my farrier trimmed her when she came here as her feet were real bad and she wouldn't let me do it. he said he thought it was ring bone as it appears to come from the joint and grows up the bone. she's had little training and came here in a stock trailer untethered. she won't load into the trailer or stand quietly tied. i would have taken her to my vet before this if she would trailer. all this is training and i got that covered, but it takes time. she showed more problems with the foot after being hauled here than before the trip. i'm sure that that trip has caused her to not want to take another ride or go back into a trailer.
well i'm sure i'm getting another lesson in horse health. the more horses that a person deals with, the more lessons learned.
when i've gotten her to stand quietly tied and to load and stand quietly in the trailer, i'll haul her to my vet and settle the issue of what the problem is. after it has a name, we'll deal with the cure, or not as the situation dictates.
still interested in knowing all i can find about supplements for joint and bone health/healing.
 

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Just food for thought, as it's rare, so I don't mean this as a doomsday prophecy or anything.

Sometimes horses can dislocate the pastern bone below the fetlock.It's called a subluxation, and it may never heal back quite right, and could pop out of place again. Or, it very well could be a simple scar that has really thickened or the ringbone you metioned.

The thing about ringbone, is it can be high or low, or both, and usually is from years of imbalance, whether from compensating for another pain, or from crappy hoof care, or lack of any hoof care. It's also most likely to occur in the front feet, as all hoof pathologies seem to start there. However, it's not impossible for the hinds or even only one side to suffer, but usually, the hinds aren't the first ones to get ringbone.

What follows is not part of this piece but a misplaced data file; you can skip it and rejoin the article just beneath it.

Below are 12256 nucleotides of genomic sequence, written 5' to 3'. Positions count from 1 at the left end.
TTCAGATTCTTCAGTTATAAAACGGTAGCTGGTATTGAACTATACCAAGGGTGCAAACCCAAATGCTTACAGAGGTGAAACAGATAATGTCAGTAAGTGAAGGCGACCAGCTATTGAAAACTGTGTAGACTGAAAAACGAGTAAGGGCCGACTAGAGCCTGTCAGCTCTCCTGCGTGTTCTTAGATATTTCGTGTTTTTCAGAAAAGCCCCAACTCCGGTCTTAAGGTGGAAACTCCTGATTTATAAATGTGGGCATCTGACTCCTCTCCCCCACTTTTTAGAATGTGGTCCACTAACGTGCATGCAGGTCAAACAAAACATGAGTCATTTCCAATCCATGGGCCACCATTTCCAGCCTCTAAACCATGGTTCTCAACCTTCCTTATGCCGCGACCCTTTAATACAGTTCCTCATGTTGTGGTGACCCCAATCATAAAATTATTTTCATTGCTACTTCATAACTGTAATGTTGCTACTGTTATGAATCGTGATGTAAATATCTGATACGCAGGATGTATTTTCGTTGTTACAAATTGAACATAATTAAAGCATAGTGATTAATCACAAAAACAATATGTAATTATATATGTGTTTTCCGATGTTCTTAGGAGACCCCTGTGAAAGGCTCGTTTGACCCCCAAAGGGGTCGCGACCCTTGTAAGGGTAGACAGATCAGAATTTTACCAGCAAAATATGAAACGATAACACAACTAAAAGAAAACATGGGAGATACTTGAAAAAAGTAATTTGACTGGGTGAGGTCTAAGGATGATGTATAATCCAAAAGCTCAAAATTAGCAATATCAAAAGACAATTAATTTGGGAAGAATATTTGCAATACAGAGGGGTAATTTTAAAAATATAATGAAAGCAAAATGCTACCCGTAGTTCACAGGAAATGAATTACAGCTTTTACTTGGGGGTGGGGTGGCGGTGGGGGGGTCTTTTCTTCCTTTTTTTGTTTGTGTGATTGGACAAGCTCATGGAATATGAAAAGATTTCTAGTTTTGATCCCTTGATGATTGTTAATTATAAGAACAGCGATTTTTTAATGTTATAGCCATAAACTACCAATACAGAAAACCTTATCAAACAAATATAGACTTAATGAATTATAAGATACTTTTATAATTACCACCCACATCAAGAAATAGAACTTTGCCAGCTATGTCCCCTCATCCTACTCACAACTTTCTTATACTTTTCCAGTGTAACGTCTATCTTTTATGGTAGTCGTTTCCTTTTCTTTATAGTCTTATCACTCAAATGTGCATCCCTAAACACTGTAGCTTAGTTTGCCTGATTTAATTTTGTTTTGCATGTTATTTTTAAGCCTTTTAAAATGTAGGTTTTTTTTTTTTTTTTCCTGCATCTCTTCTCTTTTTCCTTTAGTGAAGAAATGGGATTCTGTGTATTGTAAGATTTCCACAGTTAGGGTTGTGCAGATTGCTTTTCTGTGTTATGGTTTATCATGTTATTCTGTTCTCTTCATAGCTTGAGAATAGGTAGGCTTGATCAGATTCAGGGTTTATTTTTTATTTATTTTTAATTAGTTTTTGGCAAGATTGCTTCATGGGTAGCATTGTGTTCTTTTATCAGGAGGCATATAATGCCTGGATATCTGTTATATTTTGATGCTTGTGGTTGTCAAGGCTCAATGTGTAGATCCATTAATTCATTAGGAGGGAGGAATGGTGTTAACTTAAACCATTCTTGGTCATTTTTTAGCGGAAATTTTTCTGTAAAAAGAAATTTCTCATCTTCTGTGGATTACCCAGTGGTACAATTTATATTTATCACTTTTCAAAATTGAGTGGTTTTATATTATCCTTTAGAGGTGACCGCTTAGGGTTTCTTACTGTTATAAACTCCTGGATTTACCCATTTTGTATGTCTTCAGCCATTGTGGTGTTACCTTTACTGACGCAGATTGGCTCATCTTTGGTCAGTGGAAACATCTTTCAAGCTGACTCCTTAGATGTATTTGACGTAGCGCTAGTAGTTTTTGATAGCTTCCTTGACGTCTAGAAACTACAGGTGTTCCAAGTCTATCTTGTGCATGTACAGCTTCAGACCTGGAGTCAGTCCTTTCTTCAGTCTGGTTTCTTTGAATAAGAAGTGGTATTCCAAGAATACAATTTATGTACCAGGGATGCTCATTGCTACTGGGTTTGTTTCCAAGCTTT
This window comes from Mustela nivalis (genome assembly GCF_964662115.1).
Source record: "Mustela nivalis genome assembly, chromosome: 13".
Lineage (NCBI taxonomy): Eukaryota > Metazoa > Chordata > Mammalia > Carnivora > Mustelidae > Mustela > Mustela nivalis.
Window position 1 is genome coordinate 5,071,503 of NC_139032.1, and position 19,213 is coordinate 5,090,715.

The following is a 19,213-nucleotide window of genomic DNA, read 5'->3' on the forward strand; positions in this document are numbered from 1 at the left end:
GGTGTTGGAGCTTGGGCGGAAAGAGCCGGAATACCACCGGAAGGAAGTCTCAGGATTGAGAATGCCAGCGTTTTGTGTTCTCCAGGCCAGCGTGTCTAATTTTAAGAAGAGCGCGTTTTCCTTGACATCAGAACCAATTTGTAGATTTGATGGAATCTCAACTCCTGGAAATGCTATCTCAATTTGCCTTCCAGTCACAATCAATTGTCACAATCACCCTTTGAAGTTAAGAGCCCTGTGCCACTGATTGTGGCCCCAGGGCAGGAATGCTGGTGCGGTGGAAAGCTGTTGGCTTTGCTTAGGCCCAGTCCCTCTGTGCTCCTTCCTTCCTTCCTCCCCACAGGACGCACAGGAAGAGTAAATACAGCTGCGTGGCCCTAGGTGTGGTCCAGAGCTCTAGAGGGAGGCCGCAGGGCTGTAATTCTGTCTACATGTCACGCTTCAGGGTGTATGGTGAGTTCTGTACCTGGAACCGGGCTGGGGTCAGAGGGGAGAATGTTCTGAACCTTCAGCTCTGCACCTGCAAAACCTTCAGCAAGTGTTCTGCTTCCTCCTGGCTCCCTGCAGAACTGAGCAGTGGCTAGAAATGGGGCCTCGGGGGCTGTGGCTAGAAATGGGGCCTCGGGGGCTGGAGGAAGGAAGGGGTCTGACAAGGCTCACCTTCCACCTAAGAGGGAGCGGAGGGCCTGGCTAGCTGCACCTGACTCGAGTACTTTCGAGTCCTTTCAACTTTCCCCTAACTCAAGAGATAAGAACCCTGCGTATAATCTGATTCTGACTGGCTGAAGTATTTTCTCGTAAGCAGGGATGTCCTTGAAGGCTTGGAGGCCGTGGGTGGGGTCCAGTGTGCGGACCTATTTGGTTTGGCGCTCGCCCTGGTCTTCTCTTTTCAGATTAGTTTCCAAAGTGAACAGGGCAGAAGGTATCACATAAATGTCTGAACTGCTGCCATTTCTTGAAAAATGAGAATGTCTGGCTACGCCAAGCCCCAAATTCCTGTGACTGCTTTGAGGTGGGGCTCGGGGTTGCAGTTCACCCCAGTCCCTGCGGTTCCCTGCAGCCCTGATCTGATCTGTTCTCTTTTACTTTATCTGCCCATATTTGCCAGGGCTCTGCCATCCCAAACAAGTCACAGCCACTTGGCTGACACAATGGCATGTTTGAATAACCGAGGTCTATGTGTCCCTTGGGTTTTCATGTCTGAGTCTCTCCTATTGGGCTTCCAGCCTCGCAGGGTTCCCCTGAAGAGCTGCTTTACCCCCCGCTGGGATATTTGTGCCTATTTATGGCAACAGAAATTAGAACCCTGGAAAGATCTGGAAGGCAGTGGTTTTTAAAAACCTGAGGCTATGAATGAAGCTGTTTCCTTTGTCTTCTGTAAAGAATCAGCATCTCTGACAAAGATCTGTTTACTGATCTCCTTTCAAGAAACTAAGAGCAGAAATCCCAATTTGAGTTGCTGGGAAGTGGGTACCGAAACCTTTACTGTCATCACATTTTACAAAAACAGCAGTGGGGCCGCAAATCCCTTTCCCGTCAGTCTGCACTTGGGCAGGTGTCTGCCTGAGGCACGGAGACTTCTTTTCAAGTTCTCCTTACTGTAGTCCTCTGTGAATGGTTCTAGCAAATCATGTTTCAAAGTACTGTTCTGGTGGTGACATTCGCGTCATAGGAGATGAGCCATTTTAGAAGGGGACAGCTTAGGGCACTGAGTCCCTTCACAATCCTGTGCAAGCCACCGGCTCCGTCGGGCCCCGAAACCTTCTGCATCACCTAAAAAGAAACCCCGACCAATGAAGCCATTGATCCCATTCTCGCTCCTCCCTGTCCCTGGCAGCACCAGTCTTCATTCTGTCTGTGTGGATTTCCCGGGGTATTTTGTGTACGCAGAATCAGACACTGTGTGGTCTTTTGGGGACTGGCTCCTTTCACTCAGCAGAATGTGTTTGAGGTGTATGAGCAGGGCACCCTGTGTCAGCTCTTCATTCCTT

My thoughts go to perhaps the old calcified fracture, something like a bone spavin in the hock, or the subluxation, which would do something similar, and try to fixate the joint by producing more bone, and creating a visible deformity above the hoof wall.Again, it's not very common, but if she stepped in a gopher hole, or stepped off a trailer wrong, it could have happened. If she's stilll limping, I'd scrape up the money for some x-rays before I committed to owning her. Her usability may be severely limited, even if it is "just" ringbone.

Ringbone is often "osteo arthritis" and is a permanant, though sometimes manageable, condition that tends to worsen. It's arthritis, and requires special care, and she's not going to hold up to heavey work if that is what you had planned. Also, 5 is a bit young to have arthritis, especially if she's that wild, I doubt she's had much of a riding career, so I'm back to thinking it's an old injury.

My last thought would be an old joint puncture and the bones are rubbing on each other after an infection eroded all the soft tissues between them, and agian, her future is going to be limited, most likely.

Really, have the vet to a thorough work up is the best advice I think you could get around here.